How to place a fraud alert or freeze report

If your credit information has been compromised, act fast. Contact any one of the three major credit card bureaus. Report that you’re a victim of identity theft and ask to place a fraud alert on your file. The bureau you call must contact the other two as well, but confirm this while you have them on the line. The fraud alert will stay on your report for 90 days, after which you can renew it if needed.

To lock down your credit long term, request a credit freeze. This restricts access to your credit report by anyone other than you and the institutions you already do business with (collections agencies and courts can still access your file). You can still apply for things like jobs, apartments, and insurance, but you’ll need to temporarily lift the freeze to provide access for the people who need it, such as when you apply for credit. Neither a credit freeze nor a fraud alert hurts your credit score, but a freeze/thaw may incur a fee.

Better credit habits for the New Year

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Don’t panic. A less-than-stellar credit score right now doesn’t mean doom in 2017. Here’s how to implement some better habits in the New Year.

Should I cancel my store credit cards?

Our first impulse when we make a mistake is to undo it as quickly as possible. That’s not always the best idea with credit cards. Closing accounts can cause a dip in your credit score if you carry a balance on one or more other cards (because losing the credit limit on the closed card will hurt your utilization ratio). If you opened too many cards, step one is to pay the bills, on time, and in full if possible. If the balance is too high to pay off right away, concentrate first on the cards with the highest interest rates.

If you don’t carry any balances, closing a card won’t hurt you in the short term. Part of your score, though, is based on the average age of all of your accounts. An account closed in good standing stays on your credit report for another ten years, and is then removed. To preserve the longest possible average account age, leave the oldest card(s) open and close the newer accounts.

Best budgeting tools for 2017

Setting a budget is critical to avoid overspending and to have a smart game plan for paying off your credit card debt. A few excellent apps to try include:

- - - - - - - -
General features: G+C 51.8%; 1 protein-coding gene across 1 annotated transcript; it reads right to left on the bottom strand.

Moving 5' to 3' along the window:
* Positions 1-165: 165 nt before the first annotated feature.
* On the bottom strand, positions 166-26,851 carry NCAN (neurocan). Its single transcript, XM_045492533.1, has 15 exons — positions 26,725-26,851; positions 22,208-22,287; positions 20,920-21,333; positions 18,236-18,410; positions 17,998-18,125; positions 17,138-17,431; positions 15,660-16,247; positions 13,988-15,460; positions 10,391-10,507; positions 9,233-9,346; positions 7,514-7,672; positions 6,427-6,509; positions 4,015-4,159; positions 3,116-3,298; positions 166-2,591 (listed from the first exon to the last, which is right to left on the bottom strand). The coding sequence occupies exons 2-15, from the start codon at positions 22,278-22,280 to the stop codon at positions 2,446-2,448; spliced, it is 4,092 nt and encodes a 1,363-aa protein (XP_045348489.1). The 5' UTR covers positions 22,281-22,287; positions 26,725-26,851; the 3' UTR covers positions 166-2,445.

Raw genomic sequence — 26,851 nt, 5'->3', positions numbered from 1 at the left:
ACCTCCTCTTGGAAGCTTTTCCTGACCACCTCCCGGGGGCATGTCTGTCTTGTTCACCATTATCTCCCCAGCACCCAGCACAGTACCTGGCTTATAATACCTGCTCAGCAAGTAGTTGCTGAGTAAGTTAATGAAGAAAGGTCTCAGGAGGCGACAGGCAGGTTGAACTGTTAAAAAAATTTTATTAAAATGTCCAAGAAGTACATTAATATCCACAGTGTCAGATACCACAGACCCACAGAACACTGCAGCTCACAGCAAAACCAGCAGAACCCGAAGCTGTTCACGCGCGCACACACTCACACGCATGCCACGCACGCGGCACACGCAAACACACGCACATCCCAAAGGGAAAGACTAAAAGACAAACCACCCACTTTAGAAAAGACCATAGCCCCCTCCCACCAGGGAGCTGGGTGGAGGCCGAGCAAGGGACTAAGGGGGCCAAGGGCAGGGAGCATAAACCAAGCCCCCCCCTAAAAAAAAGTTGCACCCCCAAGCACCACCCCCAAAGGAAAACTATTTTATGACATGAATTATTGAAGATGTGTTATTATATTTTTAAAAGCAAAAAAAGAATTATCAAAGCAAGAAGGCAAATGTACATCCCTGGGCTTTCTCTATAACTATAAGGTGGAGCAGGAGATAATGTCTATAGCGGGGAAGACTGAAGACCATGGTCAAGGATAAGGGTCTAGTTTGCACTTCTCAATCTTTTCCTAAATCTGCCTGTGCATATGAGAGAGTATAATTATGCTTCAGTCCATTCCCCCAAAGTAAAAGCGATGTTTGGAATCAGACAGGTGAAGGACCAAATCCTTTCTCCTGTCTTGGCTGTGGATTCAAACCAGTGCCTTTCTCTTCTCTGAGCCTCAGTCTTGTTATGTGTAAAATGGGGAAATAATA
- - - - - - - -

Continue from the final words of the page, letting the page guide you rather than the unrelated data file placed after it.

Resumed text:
• Mint. This free app connects to all of your financial accounts and creates a personalized budget based on your spending habits. You get customized tips and alerts about unusual charges.
  • You Need a Budget. Rules like “Give every dollar a job” and “Embrace your true expenses” are great for budget newbies. YNAB offers a 34-day free trial and costs $50 per year after that.
  • Unsplurge. Guilt-free splurges start with great savings habits. This free app tracks your progress towards goals like a fun vacation.
  • Level Money. The app shows you how much money is left after factoring in essentials like rent, bills, and savings. It’s a free way to see how much you can afford to spend on a daily, weekly, or monthly basis.

Best way to monitor credit score

Credit Sesame’s free credit report cards are a useful tool to monitor how your habits affect your score. Some credit cards also offer credit scorecards to help you monitor your credit progress. And again, get those free credit reports each time you’re eligible so that you can track your progress and watch for fraud.

How soon will my credit score go up?

How quickly your credit score changes will depend on your credit habits and your starting point. People with lower scores often see changes within just a few billing cycles if their credit behavior changes dramatically enough.

One of the best ways to affect your score is to commit to paying the full balance on your cards, on time, every time. Reducing maxed-out balances to zero feels like throwing rocks out of a hot air balloon. The more you pay off, and the quicker you can do it, the bigger of an impact you can make on your credit. Marking your calendar is important, too. Even one late or missed payment can affect your credit. A few months of flawless credit habits can help put you in position for a bright 2017.

You can trust that we maintain strict editorial integrity in our writing and assessments; however, we receive compensation when you click on links to products from our partners and get approved.
Published January 2, 2017 Updated: December 30, 2016